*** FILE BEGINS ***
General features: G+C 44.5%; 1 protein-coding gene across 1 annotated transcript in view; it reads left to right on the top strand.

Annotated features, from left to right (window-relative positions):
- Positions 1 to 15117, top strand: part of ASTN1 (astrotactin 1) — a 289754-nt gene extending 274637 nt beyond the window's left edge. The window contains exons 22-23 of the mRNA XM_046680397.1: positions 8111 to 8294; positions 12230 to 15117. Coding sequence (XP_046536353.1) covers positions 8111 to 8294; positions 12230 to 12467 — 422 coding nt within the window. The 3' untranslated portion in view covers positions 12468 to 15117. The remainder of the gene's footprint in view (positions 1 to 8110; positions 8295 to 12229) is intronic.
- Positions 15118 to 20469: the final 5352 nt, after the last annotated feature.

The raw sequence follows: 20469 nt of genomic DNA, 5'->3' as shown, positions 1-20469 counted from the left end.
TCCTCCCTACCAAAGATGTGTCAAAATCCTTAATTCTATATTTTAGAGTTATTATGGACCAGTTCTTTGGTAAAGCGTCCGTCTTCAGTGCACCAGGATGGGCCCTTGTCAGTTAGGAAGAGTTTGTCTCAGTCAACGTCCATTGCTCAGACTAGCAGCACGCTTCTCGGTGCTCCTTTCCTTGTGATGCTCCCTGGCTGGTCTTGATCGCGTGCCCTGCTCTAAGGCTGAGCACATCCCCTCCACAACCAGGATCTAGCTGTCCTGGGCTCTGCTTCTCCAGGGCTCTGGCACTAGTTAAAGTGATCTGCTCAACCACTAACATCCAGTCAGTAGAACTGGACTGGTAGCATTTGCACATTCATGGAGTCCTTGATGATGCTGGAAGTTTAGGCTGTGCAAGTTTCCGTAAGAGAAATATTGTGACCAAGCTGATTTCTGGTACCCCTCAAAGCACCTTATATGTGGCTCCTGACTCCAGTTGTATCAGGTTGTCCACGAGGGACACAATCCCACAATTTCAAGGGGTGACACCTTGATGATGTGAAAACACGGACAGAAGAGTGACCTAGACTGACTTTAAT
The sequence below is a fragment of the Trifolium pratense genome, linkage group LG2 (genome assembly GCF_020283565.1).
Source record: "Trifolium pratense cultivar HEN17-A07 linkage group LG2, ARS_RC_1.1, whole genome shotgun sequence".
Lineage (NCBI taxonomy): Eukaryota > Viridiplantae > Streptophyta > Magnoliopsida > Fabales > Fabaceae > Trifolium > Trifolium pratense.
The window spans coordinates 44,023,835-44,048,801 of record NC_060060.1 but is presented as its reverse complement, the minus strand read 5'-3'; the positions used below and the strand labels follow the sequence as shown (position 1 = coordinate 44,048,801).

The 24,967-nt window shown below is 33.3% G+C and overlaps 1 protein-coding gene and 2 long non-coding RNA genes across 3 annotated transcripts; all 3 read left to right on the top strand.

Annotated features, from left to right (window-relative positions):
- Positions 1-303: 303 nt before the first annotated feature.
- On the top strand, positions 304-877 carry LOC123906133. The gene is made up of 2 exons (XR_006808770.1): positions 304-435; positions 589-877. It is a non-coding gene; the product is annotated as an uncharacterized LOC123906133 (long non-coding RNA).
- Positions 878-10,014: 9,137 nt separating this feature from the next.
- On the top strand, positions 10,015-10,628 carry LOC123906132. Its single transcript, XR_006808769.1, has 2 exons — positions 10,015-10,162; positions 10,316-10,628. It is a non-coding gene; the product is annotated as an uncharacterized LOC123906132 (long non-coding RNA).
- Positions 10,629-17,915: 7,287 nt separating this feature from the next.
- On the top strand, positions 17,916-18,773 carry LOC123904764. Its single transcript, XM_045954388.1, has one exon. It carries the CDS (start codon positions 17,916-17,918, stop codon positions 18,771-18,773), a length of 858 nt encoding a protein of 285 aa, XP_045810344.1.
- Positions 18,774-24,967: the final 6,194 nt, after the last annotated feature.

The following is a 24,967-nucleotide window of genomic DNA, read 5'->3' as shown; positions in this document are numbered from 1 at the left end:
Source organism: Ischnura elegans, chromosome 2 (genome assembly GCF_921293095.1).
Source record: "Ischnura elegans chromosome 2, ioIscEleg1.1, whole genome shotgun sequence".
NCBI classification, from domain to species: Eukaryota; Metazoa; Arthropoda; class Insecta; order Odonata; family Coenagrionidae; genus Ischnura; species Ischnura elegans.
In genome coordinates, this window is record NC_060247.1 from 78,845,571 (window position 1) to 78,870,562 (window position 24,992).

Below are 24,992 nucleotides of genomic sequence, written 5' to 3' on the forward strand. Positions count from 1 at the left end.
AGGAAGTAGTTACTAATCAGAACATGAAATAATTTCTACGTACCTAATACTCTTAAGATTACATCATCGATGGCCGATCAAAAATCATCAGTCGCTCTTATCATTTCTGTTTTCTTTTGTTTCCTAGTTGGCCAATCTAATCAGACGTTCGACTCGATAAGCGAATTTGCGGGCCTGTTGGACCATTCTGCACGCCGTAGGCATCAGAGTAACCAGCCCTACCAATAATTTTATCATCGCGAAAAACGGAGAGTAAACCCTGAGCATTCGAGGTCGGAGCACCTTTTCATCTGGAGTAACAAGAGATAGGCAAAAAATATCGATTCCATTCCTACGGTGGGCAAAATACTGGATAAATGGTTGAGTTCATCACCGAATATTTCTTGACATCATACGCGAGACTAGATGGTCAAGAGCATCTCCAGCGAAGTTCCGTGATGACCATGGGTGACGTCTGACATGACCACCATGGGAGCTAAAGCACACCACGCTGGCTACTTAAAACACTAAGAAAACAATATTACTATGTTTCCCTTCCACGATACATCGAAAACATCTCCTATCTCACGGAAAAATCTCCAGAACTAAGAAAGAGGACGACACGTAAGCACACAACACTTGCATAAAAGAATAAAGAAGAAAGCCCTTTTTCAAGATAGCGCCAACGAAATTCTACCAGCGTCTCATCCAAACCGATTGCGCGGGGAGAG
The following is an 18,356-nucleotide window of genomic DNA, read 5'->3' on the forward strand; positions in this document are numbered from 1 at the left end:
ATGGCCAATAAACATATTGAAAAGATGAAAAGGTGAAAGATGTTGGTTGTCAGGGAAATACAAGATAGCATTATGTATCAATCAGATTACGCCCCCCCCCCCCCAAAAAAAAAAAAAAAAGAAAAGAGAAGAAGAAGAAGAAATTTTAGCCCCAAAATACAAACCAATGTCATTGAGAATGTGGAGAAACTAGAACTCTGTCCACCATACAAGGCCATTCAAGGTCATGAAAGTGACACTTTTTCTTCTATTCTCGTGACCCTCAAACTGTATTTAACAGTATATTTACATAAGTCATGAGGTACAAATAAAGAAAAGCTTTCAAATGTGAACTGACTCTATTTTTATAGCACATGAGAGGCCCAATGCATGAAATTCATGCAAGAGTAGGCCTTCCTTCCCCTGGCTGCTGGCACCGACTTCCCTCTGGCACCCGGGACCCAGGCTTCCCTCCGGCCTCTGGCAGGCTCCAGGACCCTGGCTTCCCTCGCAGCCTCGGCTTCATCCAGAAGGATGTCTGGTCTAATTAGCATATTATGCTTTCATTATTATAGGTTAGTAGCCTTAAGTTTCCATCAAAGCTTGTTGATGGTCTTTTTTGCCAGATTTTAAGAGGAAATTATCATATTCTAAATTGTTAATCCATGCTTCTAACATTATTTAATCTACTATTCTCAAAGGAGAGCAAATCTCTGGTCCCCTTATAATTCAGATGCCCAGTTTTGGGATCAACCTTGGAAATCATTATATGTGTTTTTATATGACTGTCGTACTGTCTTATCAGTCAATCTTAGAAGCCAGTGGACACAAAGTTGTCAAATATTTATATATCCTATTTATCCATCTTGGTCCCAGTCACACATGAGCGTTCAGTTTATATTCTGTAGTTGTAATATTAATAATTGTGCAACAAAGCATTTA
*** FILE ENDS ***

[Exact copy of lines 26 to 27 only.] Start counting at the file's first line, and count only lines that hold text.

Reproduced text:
AGGAAGTAGTTACTAATCAGAACATGAAATAATTTCTACGTACCTAATACTCTTAAGATTACATCATCGATGGCCGATCAAAAATCATCAGTCGCTCTTATCATTTCTGTTTTCTTTTGTTTCCTAGTTGGCCAATCTAATCAGACGTTCGACTCGATAAGCGAATTTGCGGGCCTGTTGGACCATTCTGCACGCCGTAGGCATCAGAGTAACCAGCCCTACCAATAATTTTATCATCGCGAAAAACGGAGAGTAAACCCTGAGCATTCGAGGTCGGAGCACCTTTTCATCTGGAGTAACAAGAGATAGGCAAAAAATATCGATTCCATTCCTACGGTGGGCAAAATACTGGATAAATGGTTGAGTTCATCACCGAATATTTCTTGACATCATACGCGAGACTAGATGGTCAAGAGCATCTCCAGCGAAGTTCCGTGATGACCATGGGTGACGTCTGACATGACCACCATGGGAGCTAAAGCACACCACGCTGGCTACTTAAAACACTAAGAAAACAATATTACTATGTTTCCCTTCCACGATACATCGAAAACATCTCCTATCTCACGGAAAAATCTCCAGAACTAAGAAAGAGGACGACACGTAAGCACACAACACTTGCATAAAAGAATAAAGAAGAAAGCCCTTTTTCAAGATAGCGCCAACGAAATTCTACCAGCGTCTCATCCAAACCGATTGCGCGGGGAGAG
The following is an 18,356-nucleotide window of genomic DNA, read 5'->3' on the forward strand; positions in this document are numbered from 1 at the left end: